4
$\begingroup$

It was so cold that frost formed inside trees in the middle of summer. Traces of this have been found in Russia, among other places. It is very rare for trees to freeze internally during the summer.

The long, harsh Fimbul winter is not a myth

How would this freezing leave a "trace"?

$\endgroup$
1
$\begingroup$

Frost leaves a record by damaging the cell structure, creating a "frost ring". Hadd et al discuss data on frost rings in N. American trees.

There is specific discussion of the Fimbul event (in AD 536) in this paper by Helama et al. 2019 (unfortunately with a pay wall). There is also discussion that there may have been a similar event in 1627 BC.

If the data is good enough, it may be possible to get an estimate of the time of year at which the damage occurred by looking at the structure of the damaged cells and seeing how it fits with what is known about the annual cycle of cell growth. This requires more detailed analysis than the widely used approach of measuring ring thickness to estimate annual mean (or growing season mean) temperature.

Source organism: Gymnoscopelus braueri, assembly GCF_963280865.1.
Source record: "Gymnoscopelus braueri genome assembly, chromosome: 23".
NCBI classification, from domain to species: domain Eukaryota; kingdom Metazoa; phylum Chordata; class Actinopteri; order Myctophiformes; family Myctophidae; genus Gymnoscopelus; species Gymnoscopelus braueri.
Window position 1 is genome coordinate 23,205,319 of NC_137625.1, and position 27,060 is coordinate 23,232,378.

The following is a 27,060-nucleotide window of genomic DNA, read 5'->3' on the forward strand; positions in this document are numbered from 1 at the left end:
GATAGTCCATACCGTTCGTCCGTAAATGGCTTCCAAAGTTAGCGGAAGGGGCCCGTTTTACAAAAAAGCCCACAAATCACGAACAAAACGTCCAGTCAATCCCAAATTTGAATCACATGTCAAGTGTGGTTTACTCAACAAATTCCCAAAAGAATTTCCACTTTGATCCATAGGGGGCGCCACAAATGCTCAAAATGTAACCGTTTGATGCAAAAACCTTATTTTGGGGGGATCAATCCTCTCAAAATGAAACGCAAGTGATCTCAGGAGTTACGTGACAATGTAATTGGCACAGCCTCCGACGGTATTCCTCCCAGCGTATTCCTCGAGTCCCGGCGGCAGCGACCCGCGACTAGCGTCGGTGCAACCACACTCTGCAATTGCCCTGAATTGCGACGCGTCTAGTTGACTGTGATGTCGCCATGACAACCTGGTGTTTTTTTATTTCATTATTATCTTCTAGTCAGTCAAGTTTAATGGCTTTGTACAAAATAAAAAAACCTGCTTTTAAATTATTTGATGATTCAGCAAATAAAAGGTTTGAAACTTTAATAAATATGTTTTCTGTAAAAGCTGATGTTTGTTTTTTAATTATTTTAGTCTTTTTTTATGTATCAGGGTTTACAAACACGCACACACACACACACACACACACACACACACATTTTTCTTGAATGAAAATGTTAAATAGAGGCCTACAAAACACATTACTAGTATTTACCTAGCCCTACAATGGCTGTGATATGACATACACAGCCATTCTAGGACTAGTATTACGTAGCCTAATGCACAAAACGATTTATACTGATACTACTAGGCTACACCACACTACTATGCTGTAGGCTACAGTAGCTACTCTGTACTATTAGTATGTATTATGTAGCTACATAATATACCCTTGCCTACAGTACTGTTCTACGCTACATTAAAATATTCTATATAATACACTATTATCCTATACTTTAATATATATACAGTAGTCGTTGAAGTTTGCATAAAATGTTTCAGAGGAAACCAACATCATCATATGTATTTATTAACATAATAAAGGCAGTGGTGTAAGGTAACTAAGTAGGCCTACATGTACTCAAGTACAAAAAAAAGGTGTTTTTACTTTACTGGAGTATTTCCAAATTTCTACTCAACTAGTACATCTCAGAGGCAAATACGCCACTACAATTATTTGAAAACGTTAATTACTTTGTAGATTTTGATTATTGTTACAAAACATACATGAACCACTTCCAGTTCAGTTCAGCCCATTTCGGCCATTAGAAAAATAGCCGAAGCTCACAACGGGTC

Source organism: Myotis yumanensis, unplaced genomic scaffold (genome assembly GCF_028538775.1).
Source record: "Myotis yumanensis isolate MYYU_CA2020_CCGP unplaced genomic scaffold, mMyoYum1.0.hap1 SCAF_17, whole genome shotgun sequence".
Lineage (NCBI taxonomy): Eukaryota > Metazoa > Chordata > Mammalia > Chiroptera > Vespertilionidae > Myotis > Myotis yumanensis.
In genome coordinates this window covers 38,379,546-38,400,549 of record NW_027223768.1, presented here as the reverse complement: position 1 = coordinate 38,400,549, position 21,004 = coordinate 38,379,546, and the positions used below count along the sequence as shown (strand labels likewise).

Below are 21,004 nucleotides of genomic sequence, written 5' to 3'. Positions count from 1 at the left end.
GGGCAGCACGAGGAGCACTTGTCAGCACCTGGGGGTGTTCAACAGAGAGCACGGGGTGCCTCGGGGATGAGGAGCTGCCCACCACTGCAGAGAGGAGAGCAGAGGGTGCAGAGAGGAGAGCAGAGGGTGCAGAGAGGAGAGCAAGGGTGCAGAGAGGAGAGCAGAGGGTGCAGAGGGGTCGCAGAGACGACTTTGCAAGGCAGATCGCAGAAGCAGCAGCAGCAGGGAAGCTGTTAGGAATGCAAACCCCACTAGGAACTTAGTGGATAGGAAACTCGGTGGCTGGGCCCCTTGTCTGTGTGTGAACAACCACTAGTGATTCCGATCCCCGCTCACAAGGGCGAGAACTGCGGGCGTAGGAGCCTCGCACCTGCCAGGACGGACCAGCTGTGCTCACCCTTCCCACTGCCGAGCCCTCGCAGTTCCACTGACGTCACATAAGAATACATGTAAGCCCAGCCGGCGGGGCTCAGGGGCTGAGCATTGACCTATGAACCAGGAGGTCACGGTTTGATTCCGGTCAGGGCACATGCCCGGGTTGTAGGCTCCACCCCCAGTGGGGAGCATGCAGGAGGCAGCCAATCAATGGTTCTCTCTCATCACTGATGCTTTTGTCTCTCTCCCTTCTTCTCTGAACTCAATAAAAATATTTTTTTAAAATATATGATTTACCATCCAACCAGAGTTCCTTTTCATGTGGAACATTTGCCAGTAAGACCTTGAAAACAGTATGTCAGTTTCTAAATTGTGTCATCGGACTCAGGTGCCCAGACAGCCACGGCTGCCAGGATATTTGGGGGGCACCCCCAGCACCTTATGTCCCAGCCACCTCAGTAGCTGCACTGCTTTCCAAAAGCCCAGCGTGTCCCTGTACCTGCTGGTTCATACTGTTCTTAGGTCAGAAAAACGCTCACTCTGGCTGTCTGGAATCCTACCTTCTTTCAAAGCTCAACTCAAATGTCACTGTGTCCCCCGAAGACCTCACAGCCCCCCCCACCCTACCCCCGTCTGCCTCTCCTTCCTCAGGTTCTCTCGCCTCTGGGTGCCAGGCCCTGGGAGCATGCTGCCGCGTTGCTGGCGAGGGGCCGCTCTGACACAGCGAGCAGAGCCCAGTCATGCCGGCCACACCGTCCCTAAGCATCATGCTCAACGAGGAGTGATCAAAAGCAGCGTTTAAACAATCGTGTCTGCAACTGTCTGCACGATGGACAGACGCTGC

There is more recent information on ultra-cold summers in the Northern hemisphere, the "year without winter".

| improve this answer | |
$\endgroup$
  • $\begingroup$ But, the damage occurs in the newly growing outer layers and only later becomes internal. Is this what they mean? $\endgroup$ – Keith McClary Oct 19 at 0:18

Your Answer

By clicking “Post Your Answer”, you agree to our terms of service, privacy policy and cookie policy

Not the answer you're looking for? Browse other questions tagged or ask your own question.